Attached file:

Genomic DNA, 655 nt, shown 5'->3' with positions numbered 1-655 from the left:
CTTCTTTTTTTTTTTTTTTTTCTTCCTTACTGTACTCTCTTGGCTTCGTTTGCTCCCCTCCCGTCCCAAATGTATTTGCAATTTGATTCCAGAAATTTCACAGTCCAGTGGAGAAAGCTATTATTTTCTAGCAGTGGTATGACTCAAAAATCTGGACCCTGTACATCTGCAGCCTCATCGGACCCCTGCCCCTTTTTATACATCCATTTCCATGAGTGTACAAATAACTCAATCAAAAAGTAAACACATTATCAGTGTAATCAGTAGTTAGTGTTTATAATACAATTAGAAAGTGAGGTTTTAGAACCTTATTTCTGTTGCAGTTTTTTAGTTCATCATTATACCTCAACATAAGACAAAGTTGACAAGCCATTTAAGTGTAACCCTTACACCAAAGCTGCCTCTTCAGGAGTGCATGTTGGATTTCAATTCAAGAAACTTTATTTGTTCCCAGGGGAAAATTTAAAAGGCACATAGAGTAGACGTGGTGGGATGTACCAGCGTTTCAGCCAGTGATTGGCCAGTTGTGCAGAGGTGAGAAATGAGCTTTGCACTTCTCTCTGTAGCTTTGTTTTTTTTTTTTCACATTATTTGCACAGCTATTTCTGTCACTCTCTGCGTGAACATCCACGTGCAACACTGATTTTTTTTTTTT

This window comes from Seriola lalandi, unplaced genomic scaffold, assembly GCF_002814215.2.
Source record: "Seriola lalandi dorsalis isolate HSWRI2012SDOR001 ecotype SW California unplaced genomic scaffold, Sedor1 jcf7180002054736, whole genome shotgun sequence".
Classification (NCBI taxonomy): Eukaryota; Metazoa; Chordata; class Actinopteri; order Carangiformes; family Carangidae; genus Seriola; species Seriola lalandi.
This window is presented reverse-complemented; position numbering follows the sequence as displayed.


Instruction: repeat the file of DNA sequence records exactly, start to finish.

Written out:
Genomic DNA, 655 nt, shown 5'->3' with positions numbered 1-655 from the left:
CTTCTTTTTTTTTTTTTTTTTCTTCCTTACTGTACTCTCTTGGCTTCGTTTGCTCCCCTCCCGTCCCAAATGTATTTGCAATTTGATTCCAGAAATTTCACAGTCCAGTGGAGAAAGCTATTATTTTCTAGCAGTGGTATGACTCAAAAATCTGGACCCTGTACATCTGCAGCCTCATCGGACCCCTGCCCCTTTTTATACATCCATTTCCATGAGTGTACAAATAACTCAATCAAAAAGTAAACACATTATCAGTGTAATCAGTAGTTAGTGTTTATAATACAATTAGAAAGTGAGGTTTTAGAACCTTATTTCTGTTGCAGTTTTTTAGTTCATCATTATACCTCAACATAAGACAAAGTTGACAAGCCATTTAAGTGTAACCCTTACACCAAAGCTGCCTCTTCAGGAGTGCATGTTGGATTTCAATTCAAGAAACTTTATTTGTTCCCAGGGGAAAATTTAAAAGGCACATAGAGTAGACGTGGTGGGATGTACCAGCGTTTCAGCCAGTGATTGGCCAGTTGTGCAGAGGTGAGAAATGAGCTTTGCACTTCTCTCTGTAGCTTTGTTTTTTTTTTTTCACATTATTTGCACAGCTATTTCTGTCACTCTCTGCGTGAACATCCACGTGCAACACTGATTTTTTTTTTTT

This window comes from Seriola lalandi, unplaced genomic scaffold, assembly GCF_002814215.2.
Source record: "Seriola lalandi dorsalis isolate HSWRI2012SDOR001 ecotype SW California unplaced genomic scaffold, Sedor1 jcf7180002054736, whole genome shotgun sequence".
Classification (NCBI taxonomy): Eukaryota; Metazoa; Chordata; class Actinopteri; order Carangiformes; family Carangidae; genus Seriola; species Seriola lalandi.
This window is presented reverse-complemented; position numbering follows the sequence as displayed.